A prolific researcher, Professor Jian Li has been recognised internationally for his work on how bacteria develop resistance to the class of antibiotics known as polymyxins. He’s a Thomson Reuters 2015 Highly Cited Researcher and is listed in its 2015 World’s Most Influential Scientific Minds. Li and his team are making polymyxins more effective using modern dosing science. They’re also researching how to best use polymyxins in combination with other antibiotics to combat superbugs.
Making the leap
Stepping into the gap, Professor Li’s 25-member group recently made a breakthrough in new polymyxins. This research is funded by a five-year biodefence grant from the NIH. Under the grant, Monash University has subcontracted a US company, Rempex Pharmaceuticals, to test the new drugs in animals. This reverses the usual arrangement where pharmaceutical companies lead drug development and contract work out to academic groups.
Professor Li is proud of the discovery, saying it’s arguably one of the best examples of an academic group using basic research and applying it to develop a drug.
The funding is among seven grants totaling about US$24.4 million that his team has received from the NIH over the past 10 years. Two of his NIH-funded projects were highlighted as an example of US–Australia innovation and science cooperation by President Barack Obama’s office in 2014. Professor Li has also received grants of about A$8.6 million from Australia’s National Health and Medical Research Council (NHMRC) and other funding bodies.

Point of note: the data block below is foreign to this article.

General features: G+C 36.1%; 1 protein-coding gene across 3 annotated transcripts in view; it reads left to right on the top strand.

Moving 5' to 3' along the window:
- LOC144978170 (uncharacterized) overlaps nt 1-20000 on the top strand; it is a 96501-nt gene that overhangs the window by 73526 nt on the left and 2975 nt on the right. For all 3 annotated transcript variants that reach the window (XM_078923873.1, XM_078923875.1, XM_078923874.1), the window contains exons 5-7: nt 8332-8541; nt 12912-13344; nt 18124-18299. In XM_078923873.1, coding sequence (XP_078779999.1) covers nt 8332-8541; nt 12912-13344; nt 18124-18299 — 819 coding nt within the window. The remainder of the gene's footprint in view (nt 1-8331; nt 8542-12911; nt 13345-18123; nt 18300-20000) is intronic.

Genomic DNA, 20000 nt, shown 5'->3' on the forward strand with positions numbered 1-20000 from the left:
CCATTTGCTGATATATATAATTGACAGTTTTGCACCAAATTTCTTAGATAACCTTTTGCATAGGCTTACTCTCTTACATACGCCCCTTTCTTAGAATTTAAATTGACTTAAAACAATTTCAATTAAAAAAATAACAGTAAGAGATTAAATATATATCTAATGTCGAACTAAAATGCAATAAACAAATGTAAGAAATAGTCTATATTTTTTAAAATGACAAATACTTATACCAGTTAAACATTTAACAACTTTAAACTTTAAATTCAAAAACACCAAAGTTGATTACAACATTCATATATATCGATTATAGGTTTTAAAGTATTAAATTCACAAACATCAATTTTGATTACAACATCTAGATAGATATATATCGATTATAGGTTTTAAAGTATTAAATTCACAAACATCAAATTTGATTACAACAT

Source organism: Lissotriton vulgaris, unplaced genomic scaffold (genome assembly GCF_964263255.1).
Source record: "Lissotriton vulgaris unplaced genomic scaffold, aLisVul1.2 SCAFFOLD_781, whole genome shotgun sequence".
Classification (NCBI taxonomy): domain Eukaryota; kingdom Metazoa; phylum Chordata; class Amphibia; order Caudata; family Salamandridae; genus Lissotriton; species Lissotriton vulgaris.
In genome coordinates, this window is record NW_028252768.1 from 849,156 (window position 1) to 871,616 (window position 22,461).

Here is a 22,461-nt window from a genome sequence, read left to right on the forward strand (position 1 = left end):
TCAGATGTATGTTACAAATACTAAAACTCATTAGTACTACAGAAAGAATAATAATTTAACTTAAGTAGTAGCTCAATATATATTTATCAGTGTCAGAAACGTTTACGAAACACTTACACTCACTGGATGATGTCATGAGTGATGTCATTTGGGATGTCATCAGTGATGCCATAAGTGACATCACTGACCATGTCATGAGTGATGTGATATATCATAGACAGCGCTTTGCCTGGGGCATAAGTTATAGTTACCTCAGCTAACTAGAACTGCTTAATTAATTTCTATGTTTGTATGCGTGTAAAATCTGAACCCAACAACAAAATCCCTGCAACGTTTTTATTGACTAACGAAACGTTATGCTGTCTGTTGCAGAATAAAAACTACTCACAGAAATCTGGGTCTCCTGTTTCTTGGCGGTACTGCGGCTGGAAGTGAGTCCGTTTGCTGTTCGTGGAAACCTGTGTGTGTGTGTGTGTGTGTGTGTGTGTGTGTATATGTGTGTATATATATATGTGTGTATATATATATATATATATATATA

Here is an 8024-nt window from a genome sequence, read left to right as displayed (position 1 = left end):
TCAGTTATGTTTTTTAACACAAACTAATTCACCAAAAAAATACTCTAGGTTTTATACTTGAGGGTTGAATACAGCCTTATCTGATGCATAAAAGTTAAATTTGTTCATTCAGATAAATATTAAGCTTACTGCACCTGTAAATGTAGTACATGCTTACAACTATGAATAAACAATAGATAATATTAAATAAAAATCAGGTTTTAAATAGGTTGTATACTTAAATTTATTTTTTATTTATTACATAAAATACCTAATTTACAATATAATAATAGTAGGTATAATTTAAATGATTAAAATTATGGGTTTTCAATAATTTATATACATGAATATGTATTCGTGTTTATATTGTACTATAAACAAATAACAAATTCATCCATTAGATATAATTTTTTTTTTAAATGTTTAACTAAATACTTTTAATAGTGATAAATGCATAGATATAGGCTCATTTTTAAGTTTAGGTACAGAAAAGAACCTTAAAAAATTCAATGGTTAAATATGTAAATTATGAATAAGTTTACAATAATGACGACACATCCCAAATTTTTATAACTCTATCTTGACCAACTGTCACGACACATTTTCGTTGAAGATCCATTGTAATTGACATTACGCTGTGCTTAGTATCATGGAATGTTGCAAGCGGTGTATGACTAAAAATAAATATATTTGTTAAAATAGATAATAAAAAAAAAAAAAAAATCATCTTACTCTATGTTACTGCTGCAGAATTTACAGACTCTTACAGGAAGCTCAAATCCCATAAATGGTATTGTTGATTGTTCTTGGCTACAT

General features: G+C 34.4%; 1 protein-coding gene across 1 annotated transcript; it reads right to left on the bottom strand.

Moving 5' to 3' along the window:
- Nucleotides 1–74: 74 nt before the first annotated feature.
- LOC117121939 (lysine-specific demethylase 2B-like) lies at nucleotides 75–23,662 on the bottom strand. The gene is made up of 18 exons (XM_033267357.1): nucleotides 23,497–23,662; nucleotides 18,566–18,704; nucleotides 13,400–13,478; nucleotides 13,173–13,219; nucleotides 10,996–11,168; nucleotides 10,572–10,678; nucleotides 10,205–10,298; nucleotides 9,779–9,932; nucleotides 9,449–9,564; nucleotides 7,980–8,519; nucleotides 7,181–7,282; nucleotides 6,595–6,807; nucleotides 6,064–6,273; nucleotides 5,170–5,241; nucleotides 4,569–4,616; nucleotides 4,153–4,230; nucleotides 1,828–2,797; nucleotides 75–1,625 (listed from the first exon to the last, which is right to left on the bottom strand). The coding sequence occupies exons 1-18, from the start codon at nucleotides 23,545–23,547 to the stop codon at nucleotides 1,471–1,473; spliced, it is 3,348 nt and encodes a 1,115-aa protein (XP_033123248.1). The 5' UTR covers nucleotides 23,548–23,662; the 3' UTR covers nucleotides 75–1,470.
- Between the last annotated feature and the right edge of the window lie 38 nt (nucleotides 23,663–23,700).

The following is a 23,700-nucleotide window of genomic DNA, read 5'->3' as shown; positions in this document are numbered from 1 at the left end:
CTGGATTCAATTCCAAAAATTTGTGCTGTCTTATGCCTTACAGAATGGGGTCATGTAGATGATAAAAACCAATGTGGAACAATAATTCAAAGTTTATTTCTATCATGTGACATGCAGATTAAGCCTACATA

Professor Robert Bonomo, an expert on antibiotic resistance and professor of pharmacology at Case Western University in Ohio, says Professor Li has led the way in the understanding of the pharmacology and effectiveness of polymyxins: “His work not only provided invaluable insights into the mechanism of action and resistance, but how to administer these antibiotics to save lives.
“His most recent efforts here have shed very important light on how to use these drugs in combination to avoid resistance. The impact of these findings cannot be underestimated as clinicians struggle to wage war against these superbugs.”
Keeping a tradition alive
It was partly Professor Li’s experience of a painful gum infection while doing his postdoctoral research that kindled his interest in the power of antibiotics. “After I went to the doctor and took the right antibiotic, it cured the infection within hours.”
He was amazed at the speed with which the right antibiotic worked.
Born into a family of scientists in China’s Shandong province, his interest in microbiology was sparked by an uncle who was a microbiologist, and through the story of penicillin’s discovery by Sir Howard Florey, Sir Ernst Boris Chain and Sir Alexander Fleming.
Eliminate the negative
Bacteria is categorised as either Gram-negative or positive depending on whether it retains dye through a ‘Gram staining’ procedure – a technique developed by Hans Christian Gram in 1884. Gram-negative bacteria lose the colour of the stain and have an outer membrane absent in Gram-positive bacteria, are more resistant to antibiotics, and include many disease-causing species.
After being awarded a scholarship to carry out PhD research at the University of South Australia in 1999, he focused on polymyxins, developing analytical methods to measure concentrations in the body. At the time, little was known about the pharmacology of these “fascinating” antibiotics. He thought: “If we still don’t know how to use them, we’ll lose this important class of antibiotics as resistance can develop. With my polymyxin research, we can potentially save millions of lives.”
Professor Li and his team are racing against time due to the alarming increase in Gram-negative superbugs globally. “We need to modify the polymyxin molecules to make them safer and more active against drug-resistant pathogens.” But this, he warns, is a “very tough job”.